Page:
7. Offer a helping hand to those around you on this journey
8. Persevere
9. Share what you know
10. Persevere

Dreams can be realized and goals attained!

B. A. Binns said...

This is just what I need, even more encouragement and assurance that I have made the right decision to do it myself. Not that I needed it, even with only one month behind me, this feels good and right.

I especially liked P. J. Cowan's story of the NIWA seal of quality. I spoke at a number of librarian conferences this year, and every time I mentioned Indie authors and books a groan went through the ranks. They all have horror stories of trying out books and finding a lack of quality made them useless for their collections. Because of the difficulty in getting reviews and other external markers of quality with Indie books, these kinds of organizations and seals of approval could make a difference for it's member authors when it comes to reassuring potential buyers and readers.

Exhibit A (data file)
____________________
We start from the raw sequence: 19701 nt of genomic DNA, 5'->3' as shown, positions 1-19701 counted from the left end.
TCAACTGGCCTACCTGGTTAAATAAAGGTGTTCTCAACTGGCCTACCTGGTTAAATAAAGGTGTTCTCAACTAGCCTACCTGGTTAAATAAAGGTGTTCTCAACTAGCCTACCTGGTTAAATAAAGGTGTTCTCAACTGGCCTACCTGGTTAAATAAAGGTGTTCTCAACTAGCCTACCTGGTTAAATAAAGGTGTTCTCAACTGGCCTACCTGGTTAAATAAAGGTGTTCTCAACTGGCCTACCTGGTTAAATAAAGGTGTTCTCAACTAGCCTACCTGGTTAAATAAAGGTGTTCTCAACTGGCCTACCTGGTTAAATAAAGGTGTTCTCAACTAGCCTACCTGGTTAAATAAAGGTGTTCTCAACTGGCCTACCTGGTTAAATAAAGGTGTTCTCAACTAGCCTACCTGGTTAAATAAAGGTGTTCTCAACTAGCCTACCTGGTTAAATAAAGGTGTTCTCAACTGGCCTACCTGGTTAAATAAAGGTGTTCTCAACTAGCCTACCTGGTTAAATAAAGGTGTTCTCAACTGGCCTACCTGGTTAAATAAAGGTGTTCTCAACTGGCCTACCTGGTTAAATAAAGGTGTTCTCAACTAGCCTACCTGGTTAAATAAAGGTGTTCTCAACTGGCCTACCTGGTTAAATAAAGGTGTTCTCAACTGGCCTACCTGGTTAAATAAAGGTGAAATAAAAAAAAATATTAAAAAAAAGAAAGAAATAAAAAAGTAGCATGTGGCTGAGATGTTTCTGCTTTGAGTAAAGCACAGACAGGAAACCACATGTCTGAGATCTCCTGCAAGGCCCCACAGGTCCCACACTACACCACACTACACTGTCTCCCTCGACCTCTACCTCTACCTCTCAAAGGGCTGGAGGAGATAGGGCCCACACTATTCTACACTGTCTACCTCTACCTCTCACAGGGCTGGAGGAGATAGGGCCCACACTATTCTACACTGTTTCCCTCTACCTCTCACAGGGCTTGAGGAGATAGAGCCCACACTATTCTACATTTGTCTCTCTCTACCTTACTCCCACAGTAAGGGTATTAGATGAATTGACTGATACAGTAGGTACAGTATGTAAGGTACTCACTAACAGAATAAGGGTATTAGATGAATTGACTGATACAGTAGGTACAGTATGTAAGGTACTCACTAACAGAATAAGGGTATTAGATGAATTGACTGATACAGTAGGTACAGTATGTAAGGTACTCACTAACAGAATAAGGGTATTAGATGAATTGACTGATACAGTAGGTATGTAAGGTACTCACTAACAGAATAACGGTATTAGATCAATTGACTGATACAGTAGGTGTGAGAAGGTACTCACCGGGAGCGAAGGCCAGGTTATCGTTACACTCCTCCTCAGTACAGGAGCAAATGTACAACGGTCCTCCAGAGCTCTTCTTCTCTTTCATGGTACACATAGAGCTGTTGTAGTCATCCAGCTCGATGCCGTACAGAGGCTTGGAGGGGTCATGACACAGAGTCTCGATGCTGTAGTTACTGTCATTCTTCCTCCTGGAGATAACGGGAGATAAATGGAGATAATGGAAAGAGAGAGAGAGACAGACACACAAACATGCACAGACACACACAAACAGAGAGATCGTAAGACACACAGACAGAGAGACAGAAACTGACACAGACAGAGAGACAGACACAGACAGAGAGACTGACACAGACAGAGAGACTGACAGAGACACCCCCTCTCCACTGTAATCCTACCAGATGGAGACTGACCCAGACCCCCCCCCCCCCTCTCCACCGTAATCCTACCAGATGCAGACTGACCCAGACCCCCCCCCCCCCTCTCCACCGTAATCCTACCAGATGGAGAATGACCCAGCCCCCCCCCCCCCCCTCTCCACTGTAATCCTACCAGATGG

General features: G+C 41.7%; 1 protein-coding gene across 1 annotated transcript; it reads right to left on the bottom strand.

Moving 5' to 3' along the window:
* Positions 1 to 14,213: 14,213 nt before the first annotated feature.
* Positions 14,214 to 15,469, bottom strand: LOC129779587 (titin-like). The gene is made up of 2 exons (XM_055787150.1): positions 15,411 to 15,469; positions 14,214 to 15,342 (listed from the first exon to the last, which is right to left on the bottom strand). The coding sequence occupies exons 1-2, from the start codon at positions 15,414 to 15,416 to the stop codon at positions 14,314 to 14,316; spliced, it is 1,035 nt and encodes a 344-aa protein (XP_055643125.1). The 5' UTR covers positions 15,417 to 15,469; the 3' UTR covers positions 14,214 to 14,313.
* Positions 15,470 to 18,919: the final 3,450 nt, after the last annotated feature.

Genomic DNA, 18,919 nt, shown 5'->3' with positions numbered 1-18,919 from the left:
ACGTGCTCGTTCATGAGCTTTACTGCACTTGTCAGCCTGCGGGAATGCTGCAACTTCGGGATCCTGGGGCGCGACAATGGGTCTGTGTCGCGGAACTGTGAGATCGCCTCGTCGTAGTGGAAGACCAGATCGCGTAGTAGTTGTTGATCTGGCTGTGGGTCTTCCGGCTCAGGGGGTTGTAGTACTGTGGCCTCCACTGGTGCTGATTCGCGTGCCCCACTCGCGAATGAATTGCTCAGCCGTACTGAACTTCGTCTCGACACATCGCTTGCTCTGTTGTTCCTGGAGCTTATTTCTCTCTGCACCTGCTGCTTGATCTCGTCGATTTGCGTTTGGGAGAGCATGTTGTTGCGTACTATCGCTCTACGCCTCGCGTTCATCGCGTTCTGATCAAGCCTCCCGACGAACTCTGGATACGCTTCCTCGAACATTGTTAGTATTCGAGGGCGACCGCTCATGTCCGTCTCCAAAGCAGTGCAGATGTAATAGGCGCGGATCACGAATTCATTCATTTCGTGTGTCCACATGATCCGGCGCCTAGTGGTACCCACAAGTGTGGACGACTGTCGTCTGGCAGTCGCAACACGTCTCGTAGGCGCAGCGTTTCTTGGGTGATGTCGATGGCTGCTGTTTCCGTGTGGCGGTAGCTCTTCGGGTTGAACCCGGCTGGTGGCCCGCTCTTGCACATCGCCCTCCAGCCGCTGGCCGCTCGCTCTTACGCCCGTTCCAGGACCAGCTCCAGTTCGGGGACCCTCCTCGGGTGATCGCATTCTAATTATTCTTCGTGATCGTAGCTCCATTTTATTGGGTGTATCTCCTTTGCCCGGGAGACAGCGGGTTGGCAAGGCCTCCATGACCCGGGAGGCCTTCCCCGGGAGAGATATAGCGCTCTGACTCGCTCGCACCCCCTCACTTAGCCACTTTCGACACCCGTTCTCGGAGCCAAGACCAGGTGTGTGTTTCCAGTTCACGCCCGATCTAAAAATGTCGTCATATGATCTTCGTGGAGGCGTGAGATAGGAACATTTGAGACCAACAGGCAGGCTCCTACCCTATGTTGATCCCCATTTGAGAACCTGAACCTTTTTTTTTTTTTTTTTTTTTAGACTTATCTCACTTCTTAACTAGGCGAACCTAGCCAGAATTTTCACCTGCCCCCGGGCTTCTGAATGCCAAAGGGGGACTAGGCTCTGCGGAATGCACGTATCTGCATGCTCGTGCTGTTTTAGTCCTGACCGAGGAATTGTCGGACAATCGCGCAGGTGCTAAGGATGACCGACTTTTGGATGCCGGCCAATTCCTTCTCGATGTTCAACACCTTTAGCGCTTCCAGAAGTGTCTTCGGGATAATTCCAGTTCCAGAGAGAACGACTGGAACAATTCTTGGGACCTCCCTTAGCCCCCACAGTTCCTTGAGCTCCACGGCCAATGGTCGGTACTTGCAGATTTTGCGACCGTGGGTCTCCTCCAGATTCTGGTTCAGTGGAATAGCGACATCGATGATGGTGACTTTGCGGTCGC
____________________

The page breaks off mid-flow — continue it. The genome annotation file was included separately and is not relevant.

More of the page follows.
Tonya Macalino said...

Thanks so much for letting us drop by and share our stories! It is so interesting to hear the all different roads that can lead to the same destination. The path of an indie can definitely have its highs and lows, but there are so many of us out there now, there is no need to go it alone. And with these new NIWA standards settling into place, you not only get support but also the opportunity for validation. It's a great time to be an indie!

Pam said...

How nice to be so warmly welcomed. We are indeed part of a tribe and I'm thrilled to find more members for mine. I'm sure we'll see each other again because this tribe is small, but busy!